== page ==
Why Found Footage Works So Well With Science Fiction
Found footage found success in horror film, but is it really made for sci-fi?
Have you ever watched or listened to Joe Rogan’s podcast with Bob Lazar, the physicist who used to work at S4, a top-secret site located near Area 51? The podcast itself is interesting even for people like me who aren’t into UFOs or conspiracy theories. As this guy tells his story, I began to really wonder if he was telling the truth…and then documentarian Jeremy Corbell spoke and that all went away.
Rogan and Lazar have this very natural, subdued discussion about Lazar’s purported experience, which made me kind of believe him. But then Corbell jumps in the mix with his over-the-top enthusiasm and wild claims and made me become an instant disbeliever. And if you watch his documentary about Bob Lazar, it’ll remove you further.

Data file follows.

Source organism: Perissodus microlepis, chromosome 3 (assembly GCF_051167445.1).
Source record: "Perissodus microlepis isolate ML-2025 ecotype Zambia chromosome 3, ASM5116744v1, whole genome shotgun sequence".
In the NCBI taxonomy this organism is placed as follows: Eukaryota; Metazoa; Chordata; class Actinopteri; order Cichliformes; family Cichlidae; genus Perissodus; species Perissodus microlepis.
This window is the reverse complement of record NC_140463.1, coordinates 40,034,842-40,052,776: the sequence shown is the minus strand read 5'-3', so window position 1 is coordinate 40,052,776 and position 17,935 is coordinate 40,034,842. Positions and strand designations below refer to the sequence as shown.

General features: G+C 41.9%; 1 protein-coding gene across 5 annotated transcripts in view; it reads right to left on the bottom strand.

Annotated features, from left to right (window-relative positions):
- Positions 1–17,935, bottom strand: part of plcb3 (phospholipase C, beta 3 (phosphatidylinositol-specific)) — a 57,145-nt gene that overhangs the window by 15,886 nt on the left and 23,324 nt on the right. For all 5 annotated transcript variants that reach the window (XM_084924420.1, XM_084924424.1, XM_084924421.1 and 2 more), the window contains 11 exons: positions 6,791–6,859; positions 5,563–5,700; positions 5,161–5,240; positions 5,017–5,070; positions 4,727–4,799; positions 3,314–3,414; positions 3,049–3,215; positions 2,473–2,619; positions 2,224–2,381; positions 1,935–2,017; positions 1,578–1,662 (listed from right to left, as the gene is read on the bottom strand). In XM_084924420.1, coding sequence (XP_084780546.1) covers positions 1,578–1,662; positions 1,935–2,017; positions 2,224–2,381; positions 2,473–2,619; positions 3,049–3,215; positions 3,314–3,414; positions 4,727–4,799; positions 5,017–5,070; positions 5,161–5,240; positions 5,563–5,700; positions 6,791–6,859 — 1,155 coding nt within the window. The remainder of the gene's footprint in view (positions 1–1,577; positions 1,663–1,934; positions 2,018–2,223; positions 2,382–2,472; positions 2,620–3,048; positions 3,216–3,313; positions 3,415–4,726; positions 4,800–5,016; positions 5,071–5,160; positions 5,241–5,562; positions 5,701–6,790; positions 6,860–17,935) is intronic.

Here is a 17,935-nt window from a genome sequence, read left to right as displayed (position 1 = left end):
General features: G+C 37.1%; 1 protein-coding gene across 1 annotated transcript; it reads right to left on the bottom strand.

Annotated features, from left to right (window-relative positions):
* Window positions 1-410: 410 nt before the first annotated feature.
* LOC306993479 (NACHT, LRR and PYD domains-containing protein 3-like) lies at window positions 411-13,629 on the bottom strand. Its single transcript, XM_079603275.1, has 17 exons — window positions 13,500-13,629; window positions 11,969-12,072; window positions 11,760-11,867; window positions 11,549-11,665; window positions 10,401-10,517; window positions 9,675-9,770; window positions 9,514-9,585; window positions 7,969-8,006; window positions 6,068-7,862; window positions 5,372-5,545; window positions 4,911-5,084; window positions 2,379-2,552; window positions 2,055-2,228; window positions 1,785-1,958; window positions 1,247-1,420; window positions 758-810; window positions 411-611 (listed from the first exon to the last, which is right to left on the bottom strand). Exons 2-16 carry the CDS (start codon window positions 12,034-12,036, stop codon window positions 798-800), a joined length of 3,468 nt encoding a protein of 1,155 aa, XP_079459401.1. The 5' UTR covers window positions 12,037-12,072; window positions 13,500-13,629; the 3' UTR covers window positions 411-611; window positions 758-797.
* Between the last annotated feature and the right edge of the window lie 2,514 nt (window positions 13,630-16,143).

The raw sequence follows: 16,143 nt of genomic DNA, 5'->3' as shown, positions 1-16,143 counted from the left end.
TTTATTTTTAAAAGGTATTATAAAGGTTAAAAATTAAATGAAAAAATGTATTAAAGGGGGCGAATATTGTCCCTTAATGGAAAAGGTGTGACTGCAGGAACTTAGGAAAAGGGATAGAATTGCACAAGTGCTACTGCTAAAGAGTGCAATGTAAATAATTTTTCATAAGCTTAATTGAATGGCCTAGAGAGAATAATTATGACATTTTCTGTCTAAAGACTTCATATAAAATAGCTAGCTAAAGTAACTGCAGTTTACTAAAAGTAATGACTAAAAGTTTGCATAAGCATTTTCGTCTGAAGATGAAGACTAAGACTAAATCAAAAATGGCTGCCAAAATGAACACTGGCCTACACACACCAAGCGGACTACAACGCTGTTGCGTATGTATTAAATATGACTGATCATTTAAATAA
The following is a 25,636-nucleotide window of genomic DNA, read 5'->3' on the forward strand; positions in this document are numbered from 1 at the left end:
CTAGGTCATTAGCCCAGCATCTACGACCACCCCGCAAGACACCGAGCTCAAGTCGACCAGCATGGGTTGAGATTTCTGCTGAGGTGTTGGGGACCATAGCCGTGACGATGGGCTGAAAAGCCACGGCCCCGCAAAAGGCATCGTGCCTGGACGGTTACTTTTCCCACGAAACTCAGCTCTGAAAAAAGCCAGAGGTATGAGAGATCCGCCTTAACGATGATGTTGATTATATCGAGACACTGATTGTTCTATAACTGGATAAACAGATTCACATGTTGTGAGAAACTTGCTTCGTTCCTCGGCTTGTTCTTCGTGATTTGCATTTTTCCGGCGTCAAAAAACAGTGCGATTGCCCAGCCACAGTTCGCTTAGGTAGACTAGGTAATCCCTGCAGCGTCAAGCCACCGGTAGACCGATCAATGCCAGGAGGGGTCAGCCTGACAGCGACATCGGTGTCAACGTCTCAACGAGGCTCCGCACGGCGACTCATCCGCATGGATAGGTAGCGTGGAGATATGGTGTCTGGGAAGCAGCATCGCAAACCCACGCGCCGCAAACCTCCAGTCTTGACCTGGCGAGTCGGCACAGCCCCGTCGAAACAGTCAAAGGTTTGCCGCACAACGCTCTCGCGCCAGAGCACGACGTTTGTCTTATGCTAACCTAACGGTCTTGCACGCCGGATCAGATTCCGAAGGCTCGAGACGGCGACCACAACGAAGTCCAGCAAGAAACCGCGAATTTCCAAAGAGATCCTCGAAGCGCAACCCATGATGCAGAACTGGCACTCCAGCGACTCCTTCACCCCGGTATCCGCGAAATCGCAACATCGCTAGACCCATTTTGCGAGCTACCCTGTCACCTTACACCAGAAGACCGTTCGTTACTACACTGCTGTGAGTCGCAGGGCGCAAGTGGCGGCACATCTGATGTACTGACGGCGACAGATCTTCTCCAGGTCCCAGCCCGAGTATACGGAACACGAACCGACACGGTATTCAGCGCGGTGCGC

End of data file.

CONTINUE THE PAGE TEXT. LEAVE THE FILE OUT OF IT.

That really got me thinking about sci-fi stories, whether they’re told in a film, in a book, or on a podcast. The way we tell stories affects how our audiences experience them, and if our goal is to convince those audiences that what they’re seeing, reading, or hearing is real—which often comes front and center when telling sci-fi stories—then employing certain techniques that help conceal the artifice is incredibly important.
Techniques like…found footage.
Photo credit: No Film School